<div class="post_body_wrapper"> <div class="post_body"> <div class="body_text "> <p>A Perth woman in a wheelchair said that she was pushed by another shopper as she tried to reach for the last pack of toilet paper on a supermarket shelf.</p> <p>Jacqui Giles was about to pick up the final pack of toilet paper when she was shoved out of the way by another customer.</p> <p>"I reached down to go grab it, and she just pushed me and grabbed the toilet paper and went off," Ms Giles told<span> </span><a rel="noopener noreferrer" href="https://www.9news.com.au/" target="_blank">9News</a>.</p> <p>Giles said that her partner followed the woman to her car and saw evidence of toilet paper hoarding.</p> <p>"She had four 36-packs in her car," she said.</p> <p>Giles said the behaviour was "really selfish".</p> <p>"If someone did that to my grandparents I wouldn't be happy, or to anyone who needs it.</p> <p>"Some people could be quite sick and (have) bowel disease, and they really do need it."</p> <p>Luckily, she was able to buy a pack earlier in the day.</p> <p>Industry Minister Karen Andrews condemned panic buying behaviour.</p> <p>"Firstly - there is no need for people to continue to buy extensive amounts of toilet paper," she said.</p> <p>"We have adequate supplies of that in Australia, and quite frankly, people's usage is not likely to change.</p> <p>"So there is no need to panic buy that."</p> <p>Currently, there is no nationwide shortages of any major supermarket item, but people’s panic-buying makes it difficult to keep essentials on the shelves.</p> <p>"The issue that we are experiencing at the moment is getting the goods out of our distribution centres and on to the shelves.</p> <p>"The more panic buying that continues, the more difficult that is, which means that people will walk into stores and they will see shelves that are not fully stocked.</p> <p>"That is only a restocking issue. It is not a supply issue.</p> <p>"So if everyone goes back to their normal purchasing behaviour at a supermarket, there is no cause for alarm."</p> <p>A blind woman also reported having toilet paper stolen from her shopping trolley in Melbourne.</p> <p>"Because we cannot see, people are stealing from us," she told 9News.</p> <p>"Please consider other people who are disadvantaged because we can't get food because we don't have cars."</p> </div> </div> </div>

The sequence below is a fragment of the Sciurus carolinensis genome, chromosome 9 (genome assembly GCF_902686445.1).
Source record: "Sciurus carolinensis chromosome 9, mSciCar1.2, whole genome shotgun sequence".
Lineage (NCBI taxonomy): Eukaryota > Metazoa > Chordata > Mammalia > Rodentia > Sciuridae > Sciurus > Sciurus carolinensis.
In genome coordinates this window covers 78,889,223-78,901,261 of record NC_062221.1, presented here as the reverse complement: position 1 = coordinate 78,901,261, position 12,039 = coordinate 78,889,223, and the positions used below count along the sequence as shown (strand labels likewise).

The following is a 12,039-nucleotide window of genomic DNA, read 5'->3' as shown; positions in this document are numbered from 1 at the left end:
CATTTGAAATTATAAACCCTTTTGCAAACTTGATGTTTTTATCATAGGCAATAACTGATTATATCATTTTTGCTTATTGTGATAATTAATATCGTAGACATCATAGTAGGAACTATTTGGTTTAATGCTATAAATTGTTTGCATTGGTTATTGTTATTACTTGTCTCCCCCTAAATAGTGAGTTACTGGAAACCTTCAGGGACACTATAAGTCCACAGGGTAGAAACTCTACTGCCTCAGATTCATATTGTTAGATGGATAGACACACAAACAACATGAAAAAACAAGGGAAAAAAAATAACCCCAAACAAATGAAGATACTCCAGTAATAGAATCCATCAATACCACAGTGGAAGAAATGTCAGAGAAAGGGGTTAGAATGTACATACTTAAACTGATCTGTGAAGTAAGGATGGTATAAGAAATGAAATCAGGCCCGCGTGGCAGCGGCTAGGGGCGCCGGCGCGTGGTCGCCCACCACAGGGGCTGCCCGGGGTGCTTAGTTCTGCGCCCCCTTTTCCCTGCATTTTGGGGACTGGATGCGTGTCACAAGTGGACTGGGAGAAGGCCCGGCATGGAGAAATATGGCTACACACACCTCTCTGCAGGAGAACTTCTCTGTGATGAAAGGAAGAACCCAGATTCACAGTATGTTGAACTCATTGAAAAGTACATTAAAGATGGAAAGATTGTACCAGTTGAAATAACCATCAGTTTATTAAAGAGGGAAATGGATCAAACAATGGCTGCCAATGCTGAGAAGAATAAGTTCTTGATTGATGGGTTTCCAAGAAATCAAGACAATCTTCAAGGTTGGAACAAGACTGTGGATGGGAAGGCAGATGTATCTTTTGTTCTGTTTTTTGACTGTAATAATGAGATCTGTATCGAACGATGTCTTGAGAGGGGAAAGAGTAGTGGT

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Things people say about exercise that aren’t true